From the May 2010 issue of Claims Magazine • Subscribe!

Construction Defects and CGL Coverage

When cold and snowy winter weather finally blows itself out, and warm weather brings the beginning of more construction projects, claims against contractors for construction defects are bound to arise. Defective construction claims are normal for an insured contractor and are usually addressed under the contractor's commercial general liability (CGL) coverage form. Insurers will cover the claims or deny coverage based on the language of the policy and the facts of the incident.

Most of the general liability policies have the "business risks" exclusions that are familiar to those in the insurance industry. The "damage to property" exclusions and the "damage to your work" exclusion are often used by insurers to deny claims of property damage alleged against contractors. Insurers also raise the issue of whether the required "occurrence" happened in order to deny coverage for a claim. However, another course of action is sometimes taken to dispute coverage. Insurance industry personnel may be unfamiliar with this position—that the claim made against the insured is one for breach of contract and therefore, a claim not covered by the general liability policy that applies to tort claims.

There is no question that the standard CGL form is meant to apply to tort claims against the insured and is not intended to apply to only breach-of-contract claims. The policy does offer coverage for contractual assumptions of liability under certain circumstances, but that coverage does not readily extend to breach-of-contract claims; the general liability policy is not meant to be turned into a performance bond. Courts are on record as upholding this distinction in a variety of contexts; for example, Musgrove v. Southland Corporation, 898 F.2d 1041 (5th Cir. 1990) and James v. Burlington Northern Santa Fe Railway Company, 2007 WL 2461685 (D.Ariz.).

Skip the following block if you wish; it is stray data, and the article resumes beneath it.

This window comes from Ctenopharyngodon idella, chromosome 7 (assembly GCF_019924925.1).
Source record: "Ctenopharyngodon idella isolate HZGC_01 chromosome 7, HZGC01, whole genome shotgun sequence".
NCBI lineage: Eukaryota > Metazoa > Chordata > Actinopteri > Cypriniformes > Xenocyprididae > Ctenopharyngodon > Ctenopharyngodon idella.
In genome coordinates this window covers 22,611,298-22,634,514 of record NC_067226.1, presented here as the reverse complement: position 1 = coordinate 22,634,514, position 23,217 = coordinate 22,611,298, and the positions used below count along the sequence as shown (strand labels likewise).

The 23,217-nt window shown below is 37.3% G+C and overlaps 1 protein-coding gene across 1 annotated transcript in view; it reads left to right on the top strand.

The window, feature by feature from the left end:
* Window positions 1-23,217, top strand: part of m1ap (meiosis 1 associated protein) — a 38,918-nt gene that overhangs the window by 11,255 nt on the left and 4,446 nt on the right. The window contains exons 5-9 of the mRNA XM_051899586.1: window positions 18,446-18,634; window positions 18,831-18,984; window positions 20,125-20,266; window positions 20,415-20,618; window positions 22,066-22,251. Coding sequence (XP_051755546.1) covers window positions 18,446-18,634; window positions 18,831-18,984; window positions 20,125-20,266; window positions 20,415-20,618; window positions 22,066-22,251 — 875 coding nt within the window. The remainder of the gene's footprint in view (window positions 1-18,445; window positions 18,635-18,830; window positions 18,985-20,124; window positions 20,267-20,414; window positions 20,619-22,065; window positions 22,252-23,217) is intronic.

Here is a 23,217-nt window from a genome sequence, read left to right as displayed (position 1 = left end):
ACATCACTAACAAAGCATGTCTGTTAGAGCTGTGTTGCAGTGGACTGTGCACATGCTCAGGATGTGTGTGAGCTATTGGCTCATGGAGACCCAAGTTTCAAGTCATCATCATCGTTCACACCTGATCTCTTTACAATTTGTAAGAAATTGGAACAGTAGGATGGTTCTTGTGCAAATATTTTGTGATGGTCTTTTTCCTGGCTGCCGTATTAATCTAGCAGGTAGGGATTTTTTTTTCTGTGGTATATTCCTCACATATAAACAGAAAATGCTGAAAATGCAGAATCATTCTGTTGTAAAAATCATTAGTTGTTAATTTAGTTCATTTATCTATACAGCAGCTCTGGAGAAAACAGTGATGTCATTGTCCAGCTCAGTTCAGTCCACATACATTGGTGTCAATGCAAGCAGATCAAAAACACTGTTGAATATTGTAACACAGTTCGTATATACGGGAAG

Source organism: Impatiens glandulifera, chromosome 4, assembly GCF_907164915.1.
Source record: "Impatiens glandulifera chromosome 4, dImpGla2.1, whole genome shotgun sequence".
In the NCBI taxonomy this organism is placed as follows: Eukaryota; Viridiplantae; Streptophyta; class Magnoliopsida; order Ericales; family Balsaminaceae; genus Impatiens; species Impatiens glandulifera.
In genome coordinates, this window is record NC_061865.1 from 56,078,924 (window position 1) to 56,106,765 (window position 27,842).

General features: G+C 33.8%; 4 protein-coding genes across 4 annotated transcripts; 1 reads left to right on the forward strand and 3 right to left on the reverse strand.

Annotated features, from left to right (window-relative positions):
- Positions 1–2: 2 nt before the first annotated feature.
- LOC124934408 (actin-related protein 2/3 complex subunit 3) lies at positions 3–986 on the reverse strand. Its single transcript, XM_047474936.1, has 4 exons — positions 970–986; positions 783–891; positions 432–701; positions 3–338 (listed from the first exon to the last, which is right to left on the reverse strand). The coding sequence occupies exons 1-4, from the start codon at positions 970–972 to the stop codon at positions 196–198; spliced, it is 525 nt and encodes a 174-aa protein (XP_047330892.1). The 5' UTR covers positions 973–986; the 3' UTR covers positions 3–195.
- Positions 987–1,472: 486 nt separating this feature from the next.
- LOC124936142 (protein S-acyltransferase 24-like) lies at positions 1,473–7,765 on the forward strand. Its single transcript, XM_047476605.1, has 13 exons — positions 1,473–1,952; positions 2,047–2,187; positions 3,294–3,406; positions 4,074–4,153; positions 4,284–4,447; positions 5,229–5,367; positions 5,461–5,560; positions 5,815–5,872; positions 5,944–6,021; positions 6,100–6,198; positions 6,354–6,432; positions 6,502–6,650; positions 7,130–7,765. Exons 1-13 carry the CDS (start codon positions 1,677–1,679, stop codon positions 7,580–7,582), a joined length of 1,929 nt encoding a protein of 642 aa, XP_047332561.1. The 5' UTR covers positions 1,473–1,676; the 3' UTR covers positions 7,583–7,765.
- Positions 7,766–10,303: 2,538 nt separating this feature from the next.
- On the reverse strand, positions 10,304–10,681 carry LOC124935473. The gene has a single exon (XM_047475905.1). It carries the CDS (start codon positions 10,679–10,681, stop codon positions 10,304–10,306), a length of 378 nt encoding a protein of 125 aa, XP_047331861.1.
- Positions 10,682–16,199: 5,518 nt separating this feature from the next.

Blurred Coverage Boundaries

On the other hand, the distinction can be blurred, depending on the jurisdiction, the nature of the damage claimed, and the language of the coverage form. For example, in the landmark case of Vandenberg v. Superior Court of Sacramento County, 982 P.2d 229 (Cal. 1999), the California Supreme Court noted that while the general rule is that damages from an insured's breach of a contract are not covered under the CGL form, this rule is not a universal one just because a contract is involved.

In this particular case, the Court said that, when there is property damage, the focus of a judicial inquiry should be the nature of the risk that caused the damage and the specific policy language. The policy language stated that the insurer agreed to pay sums that the insured was "legally obligated to pay as damages," and the Court found that any reasonable layperson would understand this to refer to any obligation that is binding and enforceable under the law, regardless of whether this is pursuant to a contract or tort. Admittedly, this decision is not universally accepted by jurisdictions throughout the country. It does, however, represent sound reasoning for extending CGL coverage for breaches of contract under certain circumstances.